Employee absenteeism – what it is, what causes it, and how to avoid it

Employee absenteeism


To an employer, the phrase “employee absenteeism” may strike fear into your bones. Employee absenteeism is something no company or boss wants to see or have to deal with. It seems like a potential minefield – lack of communication between employer and employee may make both parties feel like they are left in the dark. This article will deal with what employee absenteeism actually is, some potential causes of absenteeism (and how to deal with them), and how to better avoid employee absenteeism in your company.


What is employee absenteeism?

Absenteeism is when an employee repeatedly doesn’t turn up to work. We are not talking about irregular one-offs here, a one-off sick day or having to pick a sick child up from school. We are also not talking about scheduled annual leave or TOIL (more on that here). In saying that, each individual sick day an employee takes is calculated to cost an employer over £100 – this itself is an expensive, yet unavoidable, problem. Thus – surely regular absenteeism is an even bigger issue?

Absenteeism is when an employee does not turn up to work, often with no notice, on a regular or frequent basis. Such absenteeism impacts your company, you as the employer and may also impact your other team members if they subsequently have to take on extra responsibility if their colleague is not working.


Causes of absenteeism

Of course, there are a number of reasons an employee may not turn up to work. This section of the article will discuss a couple of the reasons as well as how, if possible, they can be avoided.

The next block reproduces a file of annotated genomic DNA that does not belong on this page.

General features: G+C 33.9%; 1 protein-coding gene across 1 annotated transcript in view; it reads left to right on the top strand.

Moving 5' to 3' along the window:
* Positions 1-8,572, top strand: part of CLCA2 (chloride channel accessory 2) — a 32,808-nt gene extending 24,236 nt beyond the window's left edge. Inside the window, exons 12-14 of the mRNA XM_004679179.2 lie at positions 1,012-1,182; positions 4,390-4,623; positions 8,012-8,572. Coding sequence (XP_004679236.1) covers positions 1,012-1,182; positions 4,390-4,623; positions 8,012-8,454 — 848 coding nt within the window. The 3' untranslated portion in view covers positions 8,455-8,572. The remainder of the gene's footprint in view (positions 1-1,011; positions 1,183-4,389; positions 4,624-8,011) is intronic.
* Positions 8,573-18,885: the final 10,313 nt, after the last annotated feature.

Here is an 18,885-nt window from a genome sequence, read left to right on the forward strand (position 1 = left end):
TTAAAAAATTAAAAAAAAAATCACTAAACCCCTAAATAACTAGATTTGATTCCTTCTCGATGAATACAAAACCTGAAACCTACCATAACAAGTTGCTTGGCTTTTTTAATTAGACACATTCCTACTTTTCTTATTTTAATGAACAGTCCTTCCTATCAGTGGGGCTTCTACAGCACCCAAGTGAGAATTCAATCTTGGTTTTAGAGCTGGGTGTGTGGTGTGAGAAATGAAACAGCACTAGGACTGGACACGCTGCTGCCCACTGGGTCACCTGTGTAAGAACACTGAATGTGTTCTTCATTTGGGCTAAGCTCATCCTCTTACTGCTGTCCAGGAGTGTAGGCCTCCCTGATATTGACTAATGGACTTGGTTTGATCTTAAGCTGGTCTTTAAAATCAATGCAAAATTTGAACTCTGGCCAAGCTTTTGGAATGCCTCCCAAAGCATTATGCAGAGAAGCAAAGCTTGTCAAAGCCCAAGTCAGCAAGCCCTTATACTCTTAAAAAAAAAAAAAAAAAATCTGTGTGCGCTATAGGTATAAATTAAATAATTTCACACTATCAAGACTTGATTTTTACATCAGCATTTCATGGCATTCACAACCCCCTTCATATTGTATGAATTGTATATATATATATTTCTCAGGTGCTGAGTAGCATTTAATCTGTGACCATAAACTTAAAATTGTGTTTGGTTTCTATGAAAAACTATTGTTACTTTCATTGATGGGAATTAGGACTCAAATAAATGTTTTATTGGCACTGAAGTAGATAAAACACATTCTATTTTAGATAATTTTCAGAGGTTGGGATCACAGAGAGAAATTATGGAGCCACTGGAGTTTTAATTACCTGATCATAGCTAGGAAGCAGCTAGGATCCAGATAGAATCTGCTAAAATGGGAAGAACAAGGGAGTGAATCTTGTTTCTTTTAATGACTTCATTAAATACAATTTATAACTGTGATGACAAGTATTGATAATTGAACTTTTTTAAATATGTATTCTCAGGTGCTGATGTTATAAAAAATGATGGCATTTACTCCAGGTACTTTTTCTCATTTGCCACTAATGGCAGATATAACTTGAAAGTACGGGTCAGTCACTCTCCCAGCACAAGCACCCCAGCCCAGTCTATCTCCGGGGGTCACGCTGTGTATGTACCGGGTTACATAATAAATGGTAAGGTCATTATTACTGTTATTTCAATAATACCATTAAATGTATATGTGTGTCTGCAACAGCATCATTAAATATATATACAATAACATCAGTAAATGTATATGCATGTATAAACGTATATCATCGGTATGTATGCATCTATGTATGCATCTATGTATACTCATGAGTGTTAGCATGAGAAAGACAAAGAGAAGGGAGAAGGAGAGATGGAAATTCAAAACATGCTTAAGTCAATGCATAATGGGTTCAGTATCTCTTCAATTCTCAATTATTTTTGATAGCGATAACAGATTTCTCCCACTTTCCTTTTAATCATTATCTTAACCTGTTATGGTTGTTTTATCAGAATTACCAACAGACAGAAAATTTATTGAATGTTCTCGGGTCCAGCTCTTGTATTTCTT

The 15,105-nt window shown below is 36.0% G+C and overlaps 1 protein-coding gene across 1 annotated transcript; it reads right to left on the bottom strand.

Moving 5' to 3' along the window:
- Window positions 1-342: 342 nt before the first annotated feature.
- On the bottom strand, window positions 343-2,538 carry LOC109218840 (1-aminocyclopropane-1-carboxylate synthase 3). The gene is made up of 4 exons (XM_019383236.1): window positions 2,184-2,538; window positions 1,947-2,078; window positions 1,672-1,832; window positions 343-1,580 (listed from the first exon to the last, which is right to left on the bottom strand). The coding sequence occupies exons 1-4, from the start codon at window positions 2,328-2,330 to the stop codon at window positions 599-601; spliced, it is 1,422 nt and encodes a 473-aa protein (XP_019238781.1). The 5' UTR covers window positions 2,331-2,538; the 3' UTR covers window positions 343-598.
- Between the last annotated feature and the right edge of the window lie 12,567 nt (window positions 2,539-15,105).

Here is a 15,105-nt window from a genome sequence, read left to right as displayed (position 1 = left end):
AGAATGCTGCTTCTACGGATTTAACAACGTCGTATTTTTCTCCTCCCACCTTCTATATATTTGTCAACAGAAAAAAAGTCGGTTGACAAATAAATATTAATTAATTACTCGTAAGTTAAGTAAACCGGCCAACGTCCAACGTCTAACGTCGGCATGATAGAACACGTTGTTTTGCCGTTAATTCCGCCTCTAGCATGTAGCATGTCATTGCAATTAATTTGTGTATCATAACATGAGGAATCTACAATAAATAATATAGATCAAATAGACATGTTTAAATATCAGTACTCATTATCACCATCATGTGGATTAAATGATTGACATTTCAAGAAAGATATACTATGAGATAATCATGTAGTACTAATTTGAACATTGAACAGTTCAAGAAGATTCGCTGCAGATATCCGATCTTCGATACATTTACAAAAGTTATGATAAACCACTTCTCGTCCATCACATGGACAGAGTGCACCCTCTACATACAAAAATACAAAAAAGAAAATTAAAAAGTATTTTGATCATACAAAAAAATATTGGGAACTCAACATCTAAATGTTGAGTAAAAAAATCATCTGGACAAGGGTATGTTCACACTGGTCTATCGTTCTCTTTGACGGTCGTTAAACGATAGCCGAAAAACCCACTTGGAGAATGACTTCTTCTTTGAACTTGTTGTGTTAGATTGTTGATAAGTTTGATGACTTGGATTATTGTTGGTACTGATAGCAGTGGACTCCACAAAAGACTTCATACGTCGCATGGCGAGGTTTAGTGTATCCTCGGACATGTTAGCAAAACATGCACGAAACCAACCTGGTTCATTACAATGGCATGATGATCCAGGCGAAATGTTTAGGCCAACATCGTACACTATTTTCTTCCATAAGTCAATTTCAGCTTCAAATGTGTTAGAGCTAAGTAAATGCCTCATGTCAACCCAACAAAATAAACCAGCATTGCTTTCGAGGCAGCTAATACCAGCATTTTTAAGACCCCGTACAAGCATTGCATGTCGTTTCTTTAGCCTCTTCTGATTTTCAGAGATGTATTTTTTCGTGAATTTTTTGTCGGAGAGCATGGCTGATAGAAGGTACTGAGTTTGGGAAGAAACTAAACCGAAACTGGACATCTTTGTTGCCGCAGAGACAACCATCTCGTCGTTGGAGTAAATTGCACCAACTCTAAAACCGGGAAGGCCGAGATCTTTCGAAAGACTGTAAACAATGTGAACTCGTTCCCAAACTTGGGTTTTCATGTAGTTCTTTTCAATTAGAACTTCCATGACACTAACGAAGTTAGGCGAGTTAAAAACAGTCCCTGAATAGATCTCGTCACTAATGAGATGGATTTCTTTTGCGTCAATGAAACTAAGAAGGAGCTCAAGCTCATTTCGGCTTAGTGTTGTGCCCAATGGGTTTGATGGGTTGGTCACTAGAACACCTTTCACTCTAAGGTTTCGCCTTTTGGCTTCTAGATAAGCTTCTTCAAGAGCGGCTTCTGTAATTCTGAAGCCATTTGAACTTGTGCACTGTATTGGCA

Firstly, we will discuss the most common cause of absenteeism – that being planned leave. Planned leave should not be a problem. In most cases, planned leave ensures that you, as the employer, can redistribute work that needs to be completed during an employee’s absence. Essentially, this type of absenteeism is unavoidable but manageable. LeaveMonitor offers a free trial of our booking service making booking leave easy for employer and employee – check it out!

Next, we will look at unplanned absence. Unplanned absence is essentially unavoidable emergencies or illnesses that stop an employee showing up at work. For example, if an employee wakes up with a terrible migraine or the flu, they may choose to take a day off work to recover. In most cases, an employee will try to make their employer aware of this. In addition, family emergencies or unplanned childcare may stop an employee coming to work. These are genuine absences. For more information on sickness policies, take a look at this article on sick days by my colleague, Raiyan. For information regarding sickness during the COVID-19 pandemic, take a look at this article by a legal firm regarding employer and employee rights.

Third and finally, we will look at unauthorised absence. This is the one that employers hope to avoid with all their heart! Unauthorised absence is inconvenient, frustrating and a loss-maker for a company. It can really affect the running of a business. This is a conscious choice to not attend work. Take a look at my article on employee turnover to see how an ineffective employee affects business.